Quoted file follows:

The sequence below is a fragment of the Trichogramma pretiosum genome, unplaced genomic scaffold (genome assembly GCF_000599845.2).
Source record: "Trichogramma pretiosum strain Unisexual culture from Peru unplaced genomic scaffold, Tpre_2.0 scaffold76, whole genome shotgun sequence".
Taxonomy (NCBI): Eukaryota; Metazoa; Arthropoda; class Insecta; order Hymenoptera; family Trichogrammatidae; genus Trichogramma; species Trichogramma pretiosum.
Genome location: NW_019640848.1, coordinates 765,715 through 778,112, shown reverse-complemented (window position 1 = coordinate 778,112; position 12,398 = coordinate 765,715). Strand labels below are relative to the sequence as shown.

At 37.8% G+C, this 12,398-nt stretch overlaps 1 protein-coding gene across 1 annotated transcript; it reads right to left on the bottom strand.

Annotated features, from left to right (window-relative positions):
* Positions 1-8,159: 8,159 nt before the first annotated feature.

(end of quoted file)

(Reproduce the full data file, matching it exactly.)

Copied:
The sequence below is a fragment of the Trichogramma pretiosum genome, unplaced genomic scaffold (genome assembly GCF_000599845.2).
Source record: "Trichogramma pretiosum strain Unisexual culture from Peru unplaced genomic scaffold, Tpre_2.0 scaffold76, whole genome shotgun sequence".
Taxonomy (NCBI): Eukaryota; Metazoa; Arthropoda; class Insecta; order Hymenoptera; family Trichogrammatidae; genus Trichogramma; species Trichogramma pretiosum.
Genome location: NW_019640848.1, coordinates 765,715 through 778,112, shown reverse-complemented (window position 1 = coordinate 778,112; position 12,398 = coordinate 765,715). Strand labels below are relative to the sequence as shown.

At 37.8% G+C, this 12,398-nt stretch overlaps 1 protein-coding gene across 1 annotated transcript; it reads right to left on the bottom strand.

Annotated features, from left to right (window-relative positions):
* Positions 1-8,159: 8,159 nt before the first annotated feature.